Published 10:51 pm Tuesday, December 23, 2008
It’s the time of year when folks come home. From across the street, across the river, across the state and across the country. From even across the ocean.
Individual homes send out particular calls that only those who have shared in its history can hear. It draws them back to their origins, the womb of their history. For you come back to:
* That particular scent of your house when you were growing up. You never really noticed it way back then, but now that you’ve been away it conjures up, like a magician, all sorts of memories.
n Getting met at the front door by someone who has loved you forever. They loved you when your diapers needed changing and when you cried all night. When you lost your tonsils and lost the ball game. When you had a broken leg and a broken heart. Why, they even loved you when you didn’t love yourself.
* Mom’s cooking. The way she fried chicken and the way she made biscuits. How she cooked chocolate chip cookies just right. Her fudge and her banana pudding and her potato salad and her black-bottom pie. Why, just eating cereal out of those same old bowls seems to make it taste better.
* A house full of reminders of your past. Over there is the chair that always squeaked. In there is that kitchen that seemed never to be without your mom and there’s the kitchen table that seems to say “Here’s where you sat.” In the back yard is that same tree from which your dad broke a switch to teach you a lesson about treating your sister right. There’s that old picture of your grandparents. It’s just a little more faded. Back in the corner of the yard is where you buried your dog and beside that tree is where your sand pile was.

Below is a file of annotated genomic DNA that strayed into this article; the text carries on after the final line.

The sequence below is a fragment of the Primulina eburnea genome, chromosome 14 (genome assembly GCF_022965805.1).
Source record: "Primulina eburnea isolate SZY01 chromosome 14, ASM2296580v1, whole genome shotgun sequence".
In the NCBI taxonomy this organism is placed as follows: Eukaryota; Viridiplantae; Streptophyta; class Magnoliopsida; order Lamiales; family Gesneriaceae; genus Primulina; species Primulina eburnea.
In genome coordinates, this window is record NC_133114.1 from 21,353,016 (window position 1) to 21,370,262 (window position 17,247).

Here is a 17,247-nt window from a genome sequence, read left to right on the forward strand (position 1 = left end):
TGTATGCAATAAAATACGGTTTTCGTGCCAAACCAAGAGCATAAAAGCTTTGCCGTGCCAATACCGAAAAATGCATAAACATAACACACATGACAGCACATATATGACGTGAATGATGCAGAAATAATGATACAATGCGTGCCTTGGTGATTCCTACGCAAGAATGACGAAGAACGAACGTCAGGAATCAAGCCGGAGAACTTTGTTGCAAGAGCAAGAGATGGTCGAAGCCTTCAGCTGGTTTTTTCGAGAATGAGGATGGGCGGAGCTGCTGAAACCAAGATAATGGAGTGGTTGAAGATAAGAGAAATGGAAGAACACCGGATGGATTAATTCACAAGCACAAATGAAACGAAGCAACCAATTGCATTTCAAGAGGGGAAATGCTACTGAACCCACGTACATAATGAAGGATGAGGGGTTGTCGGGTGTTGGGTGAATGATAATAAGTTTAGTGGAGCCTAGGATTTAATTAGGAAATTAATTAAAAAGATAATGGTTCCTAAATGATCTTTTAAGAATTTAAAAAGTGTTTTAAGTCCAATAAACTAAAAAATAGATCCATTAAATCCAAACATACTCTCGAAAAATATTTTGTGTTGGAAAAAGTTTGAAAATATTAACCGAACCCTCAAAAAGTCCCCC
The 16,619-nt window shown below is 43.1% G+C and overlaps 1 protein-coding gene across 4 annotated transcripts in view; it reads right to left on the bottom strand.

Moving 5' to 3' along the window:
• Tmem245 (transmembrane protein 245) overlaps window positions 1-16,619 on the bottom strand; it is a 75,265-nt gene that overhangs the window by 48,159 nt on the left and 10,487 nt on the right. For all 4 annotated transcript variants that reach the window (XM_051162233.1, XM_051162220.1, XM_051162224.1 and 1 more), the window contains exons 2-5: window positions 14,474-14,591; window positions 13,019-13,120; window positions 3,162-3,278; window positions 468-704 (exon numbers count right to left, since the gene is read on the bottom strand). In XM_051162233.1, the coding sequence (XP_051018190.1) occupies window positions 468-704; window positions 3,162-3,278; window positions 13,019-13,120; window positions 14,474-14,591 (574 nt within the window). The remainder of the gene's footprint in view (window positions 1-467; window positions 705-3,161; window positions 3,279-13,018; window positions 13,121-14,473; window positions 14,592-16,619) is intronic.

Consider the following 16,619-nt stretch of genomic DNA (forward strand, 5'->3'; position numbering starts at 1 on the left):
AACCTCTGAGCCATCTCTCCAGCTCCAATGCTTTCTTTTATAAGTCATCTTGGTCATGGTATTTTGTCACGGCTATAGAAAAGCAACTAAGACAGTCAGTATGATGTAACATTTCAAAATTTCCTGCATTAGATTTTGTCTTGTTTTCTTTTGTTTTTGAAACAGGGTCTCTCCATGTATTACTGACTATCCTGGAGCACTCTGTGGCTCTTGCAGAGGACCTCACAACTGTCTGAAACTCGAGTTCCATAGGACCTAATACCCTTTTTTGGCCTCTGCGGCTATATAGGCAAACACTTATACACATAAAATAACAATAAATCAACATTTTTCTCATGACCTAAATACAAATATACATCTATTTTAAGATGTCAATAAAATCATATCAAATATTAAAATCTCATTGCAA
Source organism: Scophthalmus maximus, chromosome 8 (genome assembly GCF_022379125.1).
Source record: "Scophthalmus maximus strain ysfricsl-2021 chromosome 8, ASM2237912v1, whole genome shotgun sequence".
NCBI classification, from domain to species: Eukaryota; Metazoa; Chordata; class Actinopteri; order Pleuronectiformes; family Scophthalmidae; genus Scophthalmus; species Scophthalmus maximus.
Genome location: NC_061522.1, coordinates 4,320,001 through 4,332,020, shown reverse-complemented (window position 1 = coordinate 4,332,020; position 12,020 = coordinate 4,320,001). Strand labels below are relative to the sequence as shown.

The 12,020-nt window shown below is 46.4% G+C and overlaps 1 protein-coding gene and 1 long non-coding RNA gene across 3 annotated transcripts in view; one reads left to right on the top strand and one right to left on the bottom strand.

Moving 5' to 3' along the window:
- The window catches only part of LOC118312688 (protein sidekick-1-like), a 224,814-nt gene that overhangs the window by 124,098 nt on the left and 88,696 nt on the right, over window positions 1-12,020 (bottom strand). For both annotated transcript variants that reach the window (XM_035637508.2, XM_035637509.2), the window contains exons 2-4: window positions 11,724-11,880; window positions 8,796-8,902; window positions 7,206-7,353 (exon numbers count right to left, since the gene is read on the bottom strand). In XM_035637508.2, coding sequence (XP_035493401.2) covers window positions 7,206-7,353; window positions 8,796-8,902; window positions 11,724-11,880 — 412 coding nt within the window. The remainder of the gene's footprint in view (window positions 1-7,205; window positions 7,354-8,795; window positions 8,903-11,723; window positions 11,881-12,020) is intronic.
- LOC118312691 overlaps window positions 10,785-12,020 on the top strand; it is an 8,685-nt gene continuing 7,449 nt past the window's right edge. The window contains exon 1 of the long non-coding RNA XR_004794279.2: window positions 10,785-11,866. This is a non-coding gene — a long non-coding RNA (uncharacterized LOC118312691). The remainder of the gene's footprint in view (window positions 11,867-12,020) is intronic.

* Your bed. It slept a certain way and squeaked a certain sound that no other bed ever has. At night the light came into the room just right. And the sounds that you could hear while lying in that bed. The shower running. Steps down the hall. Your sister’s radio. Cars going by.
Why, over there is that dresser that still has those teeth marks on it where your sister fell from your brother’s shoulders. And there’s the carpet with that stain from you spilling the glue. In that corner is where you put your Christmas tree every year using the same angel on top. Except now she’s yellow instead of white. And that closet back there was the best hiding place for “hide and seek” when your parents left you with a sitter. Here’s the room in which your brother lit a smoke bomb on your birthday and made the cake taste like sulfur and there’s the heater you dressed in front of on cold winter morns.
Ah, home. Dorothy was right. There’s no place like it.